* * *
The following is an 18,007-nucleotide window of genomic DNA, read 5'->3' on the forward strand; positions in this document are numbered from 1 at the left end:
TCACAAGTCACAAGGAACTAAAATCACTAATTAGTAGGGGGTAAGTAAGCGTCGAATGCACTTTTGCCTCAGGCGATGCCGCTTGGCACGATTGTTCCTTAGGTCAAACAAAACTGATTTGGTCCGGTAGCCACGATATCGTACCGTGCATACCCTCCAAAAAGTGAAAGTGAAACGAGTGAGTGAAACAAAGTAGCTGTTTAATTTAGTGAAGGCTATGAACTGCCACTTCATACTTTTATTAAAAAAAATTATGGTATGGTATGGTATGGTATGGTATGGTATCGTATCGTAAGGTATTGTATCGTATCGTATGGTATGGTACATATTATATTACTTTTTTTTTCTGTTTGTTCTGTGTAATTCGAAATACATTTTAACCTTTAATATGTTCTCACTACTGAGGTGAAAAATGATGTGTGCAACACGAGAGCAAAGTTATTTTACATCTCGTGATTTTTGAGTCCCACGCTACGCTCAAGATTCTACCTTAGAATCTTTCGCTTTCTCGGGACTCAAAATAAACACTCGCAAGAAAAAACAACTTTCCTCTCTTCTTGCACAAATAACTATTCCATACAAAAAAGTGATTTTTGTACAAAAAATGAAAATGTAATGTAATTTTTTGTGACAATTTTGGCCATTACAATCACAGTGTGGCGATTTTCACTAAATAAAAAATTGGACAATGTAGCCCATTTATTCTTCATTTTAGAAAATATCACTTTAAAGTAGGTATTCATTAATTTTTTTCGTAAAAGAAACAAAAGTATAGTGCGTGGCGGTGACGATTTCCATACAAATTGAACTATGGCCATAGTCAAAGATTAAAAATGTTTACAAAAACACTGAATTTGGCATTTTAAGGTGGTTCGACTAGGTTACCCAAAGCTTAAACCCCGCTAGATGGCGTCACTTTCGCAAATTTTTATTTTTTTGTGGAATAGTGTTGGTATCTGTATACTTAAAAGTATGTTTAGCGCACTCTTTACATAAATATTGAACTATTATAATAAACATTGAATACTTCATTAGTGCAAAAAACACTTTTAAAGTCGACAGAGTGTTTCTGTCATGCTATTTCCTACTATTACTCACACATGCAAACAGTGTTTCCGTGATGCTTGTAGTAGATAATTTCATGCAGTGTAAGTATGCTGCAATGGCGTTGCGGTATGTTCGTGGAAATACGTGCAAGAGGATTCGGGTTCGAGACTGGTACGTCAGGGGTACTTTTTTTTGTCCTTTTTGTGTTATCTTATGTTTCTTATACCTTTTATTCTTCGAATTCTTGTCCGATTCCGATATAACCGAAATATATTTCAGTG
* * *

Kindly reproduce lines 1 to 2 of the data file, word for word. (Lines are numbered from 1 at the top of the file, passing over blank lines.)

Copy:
The following is an 18,007-nucleotide window of genomic DNA, read 5'->3' on the forward strand; positions in this document are numbered from 1 at the left end:
TCACAAGTCACAAGGAACTAAAATCACTAATTAGTAGGGGGTAAGTAAGCGTCGAATGCACTTTTGCCTCAGGCGATGCCGCTTGGCACGATTGTTCCTTAGGTCAAACAAAACTGATTTGGTCCGGTAGCCACGATATCGTACCGTGCATACCCTCCAAAAAGTGAAAGTGAAACGAGTGAGTGAAACAAAGTAGCTGTTTAATTTAGTGAAGGCTATGAACTGCCACTTCATACTTTTATTAAAAAAAATTATGGTATGGTATGGTATGGTATGGTATGGTATCGTATCGTAAGGTATTGTATCGTATCGTATGGTATGGTACATATTATATTACTTTTTTTTTCTGTTTGTTCTGTGTAATTCGAAATACATTTTAACCTTTAATATGTTCTCACTACTGAGGTGAAAAATGATGTGTGCAACACGAGAGCAAAGTTATTTTACATCTCGTGATTTTTGAGTCCCACGCTACGCTCAAGATTCTACCTTAGAATCTTTCGCTTTCTCGGGACTCAAAATAAACACTCGCAAGAAAAAACAACTTTCCTCTCTTCTTGCACAAATAACTATTCCATACAAAAAAGTGATTTTTGTACAAAAAATGAAAATGTAATGTAATTTTTTGTGACAATTTTGGCCATTACAATCACAGTGTGGCGATTTTCACTAAATAAAAAATTGGACAATGTAGCCCATTTATTCTTCATTTTAGAAAATATCACTTTAAAGTAGGTATTCATTAATTTTTTTCGTAAAAGAAACAAAAGTATAGTGCGTGGCGGTGACGATTTCCATACAAATTGAACTATGGCCATAGTCAAAGATTAAAAATGTTTACAAAAACACTGAATTTGGCATTTTAAGGTGGTTCGACTAGGTTACCCAAAGCTTAAACCCCGCTAGATGGCGTCACTTTCGCAAATTTTTATTTTTTTGTGGAATAGTGTTGGTATCTGTATACTTAAAAGTATGTTTAGCGCACTCTTTACATAAATATTGAACTATTATAATAAACATTGAATACTTCATTAGTGCAAAAAACACTTTTAAAGTCGACAGAGTGTTTCTGTCATGCTATTTCCTACTATTACTCACACATGCAAACAGTGTTTCCGTGATGCTTGTAGTAGATAATTTCATGCAGTGTAAGTATGCTGCAATGGCGTTGCGGTATGTTCGTGGAAATACGTGCAAGAGGATTCGGGTTCGAGACTGGTACGTCAGGGGTACTTTTTTTTGTCCTTTTTGTGTTATCTTATGTTTCTTATACCTTTTATTCTTCGAATTCTTGTCCGATTCCGATATAACCGAAATATATTTCAGTG